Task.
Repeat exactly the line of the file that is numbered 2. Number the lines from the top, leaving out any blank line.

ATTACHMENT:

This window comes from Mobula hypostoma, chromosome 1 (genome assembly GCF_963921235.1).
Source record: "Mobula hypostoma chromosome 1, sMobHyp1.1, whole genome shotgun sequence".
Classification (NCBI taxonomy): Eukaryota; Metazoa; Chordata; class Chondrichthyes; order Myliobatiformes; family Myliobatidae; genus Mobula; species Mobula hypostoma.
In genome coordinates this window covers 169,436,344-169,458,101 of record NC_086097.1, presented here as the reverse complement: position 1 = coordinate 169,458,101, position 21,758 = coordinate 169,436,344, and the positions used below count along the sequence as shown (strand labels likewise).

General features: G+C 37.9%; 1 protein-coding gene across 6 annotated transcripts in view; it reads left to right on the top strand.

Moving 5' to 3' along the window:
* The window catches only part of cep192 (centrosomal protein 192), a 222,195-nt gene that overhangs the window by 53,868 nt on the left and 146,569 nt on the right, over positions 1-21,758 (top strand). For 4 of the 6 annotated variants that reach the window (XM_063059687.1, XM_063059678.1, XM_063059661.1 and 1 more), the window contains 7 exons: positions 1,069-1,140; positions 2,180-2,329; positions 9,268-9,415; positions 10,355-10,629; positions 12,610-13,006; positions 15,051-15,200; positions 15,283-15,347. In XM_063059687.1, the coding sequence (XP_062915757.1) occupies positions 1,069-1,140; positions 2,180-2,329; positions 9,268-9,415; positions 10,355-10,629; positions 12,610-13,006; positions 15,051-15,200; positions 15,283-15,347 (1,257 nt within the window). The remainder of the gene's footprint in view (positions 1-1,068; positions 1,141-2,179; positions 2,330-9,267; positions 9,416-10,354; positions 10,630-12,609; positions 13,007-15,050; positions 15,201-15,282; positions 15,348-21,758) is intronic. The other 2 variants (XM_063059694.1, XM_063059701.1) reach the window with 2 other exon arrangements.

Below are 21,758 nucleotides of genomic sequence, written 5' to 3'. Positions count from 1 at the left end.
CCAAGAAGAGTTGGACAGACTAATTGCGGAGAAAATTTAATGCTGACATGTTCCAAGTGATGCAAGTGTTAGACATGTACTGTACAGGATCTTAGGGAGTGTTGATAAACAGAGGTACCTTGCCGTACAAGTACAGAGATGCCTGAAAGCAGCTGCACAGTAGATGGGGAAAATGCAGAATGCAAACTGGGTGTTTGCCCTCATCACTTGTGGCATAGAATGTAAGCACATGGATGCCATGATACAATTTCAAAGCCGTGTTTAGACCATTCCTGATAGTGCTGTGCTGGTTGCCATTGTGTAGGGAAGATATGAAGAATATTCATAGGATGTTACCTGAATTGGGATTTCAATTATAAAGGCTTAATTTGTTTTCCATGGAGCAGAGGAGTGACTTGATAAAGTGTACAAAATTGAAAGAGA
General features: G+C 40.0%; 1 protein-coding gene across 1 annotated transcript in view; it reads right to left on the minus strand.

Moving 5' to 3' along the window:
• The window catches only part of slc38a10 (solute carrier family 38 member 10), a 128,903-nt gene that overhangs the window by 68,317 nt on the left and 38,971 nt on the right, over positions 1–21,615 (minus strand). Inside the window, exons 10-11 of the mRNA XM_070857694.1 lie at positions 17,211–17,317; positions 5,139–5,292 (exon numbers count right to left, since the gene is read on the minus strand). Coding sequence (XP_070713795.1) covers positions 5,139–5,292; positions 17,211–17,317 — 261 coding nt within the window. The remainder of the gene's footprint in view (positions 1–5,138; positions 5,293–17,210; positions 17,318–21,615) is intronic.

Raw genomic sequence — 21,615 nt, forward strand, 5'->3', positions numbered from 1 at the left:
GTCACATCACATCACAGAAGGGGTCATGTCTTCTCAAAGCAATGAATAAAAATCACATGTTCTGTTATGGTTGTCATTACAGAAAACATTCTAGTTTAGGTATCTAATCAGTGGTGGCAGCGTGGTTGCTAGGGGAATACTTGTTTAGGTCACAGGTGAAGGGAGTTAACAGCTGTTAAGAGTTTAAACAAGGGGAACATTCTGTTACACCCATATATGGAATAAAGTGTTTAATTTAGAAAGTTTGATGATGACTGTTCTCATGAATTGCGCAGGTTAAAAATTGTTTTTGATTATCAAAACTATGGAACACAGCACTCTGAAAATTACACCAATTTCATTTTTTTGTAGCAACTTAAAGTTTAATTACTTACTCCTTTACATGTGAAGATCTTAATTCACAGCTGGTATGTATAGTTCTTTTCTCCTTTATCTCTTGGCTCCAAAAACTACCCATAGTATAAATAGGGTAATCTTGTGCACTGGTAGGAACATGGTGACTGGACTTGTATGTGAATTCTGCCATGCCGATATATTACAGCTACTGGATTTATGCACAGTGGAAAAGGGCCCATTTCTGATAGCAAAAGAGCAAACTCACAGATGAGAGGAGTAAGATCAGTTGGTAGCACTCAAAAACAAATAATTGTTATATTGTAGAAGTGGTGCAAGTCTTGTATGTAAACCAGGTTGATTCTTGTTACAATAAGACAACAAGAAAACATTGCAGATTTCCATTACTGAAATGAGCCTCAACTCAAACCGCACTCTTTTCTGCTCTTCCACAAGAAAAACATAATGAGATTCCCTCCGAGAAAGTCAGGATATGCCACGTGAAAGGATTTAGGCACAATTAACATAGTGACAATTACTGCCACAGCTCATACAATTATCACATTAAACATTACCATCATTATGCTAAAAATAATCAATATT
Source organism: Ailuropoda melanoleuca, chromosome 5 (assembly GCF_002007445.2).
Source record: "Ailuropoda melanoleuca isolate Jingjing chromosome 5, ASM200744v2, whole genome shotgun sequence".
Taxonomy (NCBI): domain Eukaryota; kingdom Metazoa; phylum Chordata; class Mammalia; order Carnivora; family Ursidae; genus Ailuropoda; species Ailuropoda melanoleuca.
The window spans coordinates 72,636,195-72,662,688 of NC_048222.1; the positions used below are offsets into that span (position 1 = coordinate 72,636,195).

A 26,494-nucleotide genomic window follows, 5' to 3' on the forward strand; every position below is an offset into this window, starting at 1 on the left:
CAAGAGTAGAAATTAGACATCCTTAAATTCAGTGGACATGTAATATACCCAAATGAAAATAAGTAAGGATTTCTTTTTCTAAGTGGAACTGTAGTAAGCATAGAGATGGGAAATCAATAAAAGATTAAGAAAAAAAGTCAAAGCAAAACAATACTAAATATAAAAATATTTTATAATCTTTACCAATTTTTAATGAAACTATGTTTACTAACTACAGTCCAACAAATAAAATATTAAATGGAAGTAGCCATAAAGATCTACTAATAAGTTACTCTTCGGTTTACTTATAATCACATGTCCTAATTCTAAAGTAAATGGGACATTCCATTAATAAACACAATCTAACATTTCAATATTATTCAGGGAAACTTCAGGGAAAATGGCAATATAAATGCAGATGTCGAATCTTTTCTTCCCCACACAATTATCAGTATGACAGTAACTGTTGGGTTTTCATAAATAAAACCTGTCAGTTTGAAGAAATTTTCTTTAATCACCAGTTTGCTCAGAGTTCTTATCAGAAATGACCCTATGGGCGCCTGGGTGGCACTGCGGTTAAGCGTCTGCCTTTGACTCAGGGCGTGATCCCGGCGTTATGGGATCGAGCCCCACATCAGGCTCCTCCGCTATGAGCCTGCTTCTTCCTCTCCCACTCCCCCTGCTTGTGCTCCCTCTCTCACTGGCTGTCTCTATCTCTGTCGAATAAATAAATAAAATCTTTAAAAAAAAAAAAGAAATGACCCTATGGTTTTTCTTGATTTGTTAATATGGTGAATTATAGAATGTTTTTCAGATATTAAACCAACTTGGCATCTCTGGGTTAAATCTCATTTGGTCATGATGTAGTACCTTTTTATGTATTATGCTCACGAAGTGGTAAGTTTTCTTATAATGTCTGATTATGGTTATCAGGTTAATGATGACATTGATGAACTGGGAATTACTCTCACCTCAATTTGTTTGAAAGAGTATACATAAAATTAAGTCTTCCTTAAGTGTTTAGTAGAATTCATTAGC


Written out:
Source record: "Mobula hypostoma chromosome 1, sMobHyp1.1, whole genome shotgun sequence".